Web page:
An over-simplified representation of the bottleneck of material synthesis is shown in Figure 1. In the first case, the outcome of the reaction (OUT 1–3) is ungoverned, implying that the reaction parameters will lead to products accessible within the thermodynamic space with almost equal probability. As a result, abnormal grain growth, de-mixing of elements, phase segregation, and the formation of side-products, are unavoidable: see Figure 1(a)

Figure 1. Outcome control in (a) conventional and (b) molecular level synthesis.

We are using discrete chemical precursors as molecular seeds to grow nanomaterials by inducing positional control on phase-building elements. This approach offers channeled output and the possibility of tuning the chemical parameters to achieve a chemically-controlled synthesis of the material of interest. Essentially, this is a strategy to enhance the probability of the desired reaction while simultaneously reducing the likelihood of unwanted reactions, see Figure 1(b)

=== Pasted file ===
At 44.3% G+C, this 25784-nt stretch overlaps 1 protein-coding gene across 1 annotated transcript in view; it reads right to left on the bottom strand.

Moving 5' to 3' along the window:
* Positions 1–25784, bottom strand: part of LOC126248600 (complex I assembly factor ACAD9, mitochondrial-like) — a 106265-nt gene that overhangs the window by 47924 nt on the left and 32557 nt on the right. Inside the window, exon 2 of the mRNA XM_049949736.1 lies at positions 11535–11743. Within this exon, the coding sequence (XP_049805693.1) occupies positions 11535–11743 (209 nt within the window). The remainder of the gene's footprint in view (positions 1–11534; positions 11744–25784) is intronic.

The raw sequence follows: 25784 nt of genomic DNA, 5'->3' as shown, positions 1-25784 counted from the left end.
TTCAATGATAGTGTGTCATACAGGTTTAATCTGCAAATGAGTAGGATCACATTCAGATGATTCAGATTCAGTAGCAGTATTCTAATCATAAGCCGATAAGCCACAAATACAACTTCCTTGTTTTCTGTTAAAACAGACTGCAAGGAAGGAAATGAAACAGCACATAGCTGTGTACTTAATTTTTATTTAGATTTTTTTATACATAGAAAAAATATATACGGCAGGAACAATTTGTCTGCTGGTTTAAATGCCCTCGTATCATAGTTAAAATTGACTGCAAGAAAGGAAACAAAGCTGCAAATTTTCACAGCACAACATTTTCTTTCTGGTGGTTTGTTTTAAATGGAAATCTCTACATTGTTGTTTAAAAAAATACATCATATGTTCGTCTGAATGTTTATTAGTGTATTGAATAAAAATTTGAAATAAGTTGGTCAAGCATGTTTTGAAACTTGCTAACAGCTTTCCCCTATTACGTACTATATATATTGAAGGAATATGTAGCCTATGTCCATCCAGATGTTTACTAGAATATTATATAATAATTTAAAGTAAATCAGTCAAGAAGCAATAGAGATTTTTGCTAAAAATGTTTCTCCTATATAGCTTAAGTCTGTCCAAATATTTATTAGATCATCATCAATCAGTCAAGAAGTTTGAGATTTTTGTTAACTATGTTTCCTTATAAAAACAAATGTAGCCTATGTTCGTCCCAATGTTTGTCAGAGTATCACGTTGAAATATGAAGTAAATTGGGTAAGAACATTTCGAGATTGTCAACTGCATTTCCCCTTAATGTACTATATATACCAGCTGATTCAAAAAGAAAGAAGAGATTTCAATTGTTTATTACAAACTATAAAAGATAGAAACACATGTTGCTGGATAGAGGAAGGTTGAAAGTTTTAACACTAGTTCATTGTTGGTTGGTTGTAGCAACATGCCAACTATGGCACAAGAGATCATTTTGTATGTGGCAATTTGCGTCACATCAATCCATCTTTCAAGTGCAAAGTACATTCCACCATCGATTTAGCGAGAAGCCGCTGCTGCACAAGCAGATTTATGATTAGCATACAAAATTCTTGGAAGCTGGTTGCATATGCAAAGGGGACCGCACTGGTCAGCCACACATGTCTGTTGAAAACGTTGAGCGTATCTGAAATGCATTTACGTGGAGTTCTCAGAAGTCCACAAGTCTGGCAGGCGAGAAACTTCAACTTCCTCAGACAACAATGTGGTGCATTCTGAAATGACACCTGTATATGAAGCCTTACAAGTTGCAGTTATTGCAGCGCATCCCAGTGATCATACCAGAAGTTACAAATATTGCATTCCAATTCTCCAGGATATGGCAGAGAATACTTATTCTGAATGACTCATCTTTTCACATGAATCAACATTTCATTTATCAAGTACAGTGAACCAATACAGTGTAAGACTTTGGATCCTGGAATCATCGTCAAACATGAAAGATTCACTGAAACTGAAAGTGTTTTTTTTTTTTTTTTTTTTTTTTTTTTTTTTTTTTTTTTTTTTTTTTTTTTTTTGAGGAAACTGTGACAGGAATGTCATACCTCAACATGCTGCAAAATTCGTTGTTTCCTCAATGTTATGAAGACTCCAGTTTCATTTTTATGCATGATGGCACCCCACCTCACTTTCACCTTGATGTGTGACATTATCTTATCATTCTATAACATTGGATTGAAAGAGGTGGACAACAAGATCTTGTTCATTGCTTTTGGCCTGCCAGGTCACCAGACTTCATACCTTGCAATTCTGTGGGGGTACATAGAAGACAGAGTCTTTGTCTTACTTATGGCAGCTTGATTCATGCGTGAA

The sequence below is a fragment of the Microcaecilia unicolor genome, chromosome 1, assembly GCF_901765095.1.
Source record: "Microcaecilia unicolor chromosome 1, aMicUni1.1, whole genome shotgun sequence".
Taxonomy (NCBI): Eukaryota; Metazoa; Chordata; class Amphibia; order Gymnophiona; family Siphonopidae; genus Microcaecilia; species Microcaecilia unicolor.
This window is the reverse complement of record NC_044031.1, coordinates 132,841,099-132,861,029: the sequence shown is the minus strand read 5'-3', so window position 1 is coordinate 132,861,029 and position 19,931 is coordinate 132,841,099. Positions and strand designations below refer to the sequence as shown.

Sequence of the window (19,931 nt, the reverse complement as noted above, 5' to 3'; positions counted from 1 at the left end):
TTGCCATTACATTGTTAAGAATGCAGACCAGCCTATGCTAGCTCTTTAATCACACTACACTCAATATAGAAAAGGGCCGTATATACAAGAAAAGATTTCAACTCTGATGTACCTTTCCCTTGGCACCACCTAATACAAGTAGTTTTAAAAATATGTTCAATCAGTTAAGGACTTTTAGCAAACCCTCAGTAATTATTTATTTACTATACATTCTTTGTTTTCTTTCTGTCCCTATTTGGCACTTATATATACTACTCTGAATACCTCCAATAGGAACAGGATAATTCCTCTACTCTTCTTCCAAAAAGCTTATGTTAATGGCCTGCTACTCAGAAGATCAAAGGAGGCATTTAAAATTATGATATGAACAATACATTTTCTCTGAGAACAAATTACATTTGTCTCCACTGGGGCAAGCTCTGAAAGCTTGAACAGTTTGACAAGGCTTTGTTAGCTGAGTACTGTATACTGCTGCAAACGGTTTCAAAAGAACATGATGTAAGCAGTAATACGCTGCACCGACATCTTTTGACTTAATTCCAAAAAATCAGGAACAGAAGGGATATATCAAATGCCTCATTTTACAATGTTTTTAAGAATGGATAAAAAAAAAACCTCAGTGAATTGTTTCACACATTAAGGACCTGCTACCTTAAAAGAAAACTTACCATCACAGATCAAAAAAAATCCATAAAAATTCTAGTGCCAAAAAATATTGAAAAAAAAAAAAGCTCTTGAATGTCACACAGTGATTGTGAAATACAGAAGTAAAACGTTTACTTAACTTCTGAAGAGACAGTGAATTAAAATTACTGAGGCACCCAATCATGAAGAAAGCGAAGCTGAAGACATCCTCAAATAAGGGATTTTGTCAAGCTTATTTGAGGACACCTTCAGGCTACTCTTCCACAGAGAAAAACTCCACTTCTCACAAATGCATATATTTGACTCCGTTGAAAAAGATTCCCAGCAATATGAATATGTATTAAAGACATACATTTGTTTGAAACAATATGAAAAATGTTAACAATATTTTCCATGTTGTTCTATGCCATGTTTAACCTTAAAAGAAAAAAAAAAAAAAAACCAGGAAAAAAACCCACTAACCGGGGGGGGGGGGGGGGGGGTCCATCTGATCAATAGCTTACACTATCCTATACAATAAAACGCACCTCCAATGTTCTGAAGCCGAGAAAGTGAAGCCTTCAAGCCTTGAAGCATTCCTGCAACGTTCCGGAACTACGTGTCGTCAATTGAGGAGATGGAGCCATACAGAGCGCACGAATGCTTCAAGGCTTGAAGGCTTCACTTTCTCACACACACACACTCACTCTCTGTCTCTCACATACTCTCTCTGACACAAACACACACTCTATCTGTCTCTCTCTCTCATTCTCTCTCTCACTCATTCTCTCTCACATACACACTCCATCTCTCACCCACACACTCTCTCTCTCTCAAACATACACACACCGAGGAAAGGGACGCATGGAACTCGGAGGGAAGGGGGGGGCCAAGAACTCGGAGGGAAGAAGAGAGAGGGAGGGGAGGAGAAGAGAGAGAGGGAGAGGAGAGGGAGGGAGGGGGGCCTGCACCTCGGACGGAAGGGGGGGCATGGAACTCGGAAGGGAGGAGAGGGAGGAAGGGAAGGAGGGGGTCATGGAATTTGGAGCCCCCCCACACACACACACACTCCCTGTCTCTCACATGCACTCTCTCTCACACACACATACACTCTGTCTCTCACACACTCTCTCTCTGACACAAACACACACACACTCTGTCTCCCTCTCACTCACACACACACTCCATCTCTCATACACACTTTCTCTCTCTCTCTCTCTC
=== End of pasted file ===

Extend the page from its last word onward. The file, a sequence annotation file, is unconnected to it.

The success of this chemical route to nanomaterials is due to the molecular precursors: these transform into solid phases at much lower temperatures than those required for conventional procedures. Since the elements are chemically linked, diffusion is either not necessary or the path lengths are too short, which augments the advantages of chemical processing. For instance, perovskite BaZrO3 could be prepared in nanocrystalline and monophasic form at 600°C using [BaZr(OH)(OPri)5(Pri OH)3]2 as the molecular precursor (see Figure 2). On other hand, higher temperatures (>1000°C) would be required to process the solid-solution of Ba and Zr salts, the final product of which would contain undesired phases (BaO, ZrO2 and Ba2ZrO4).9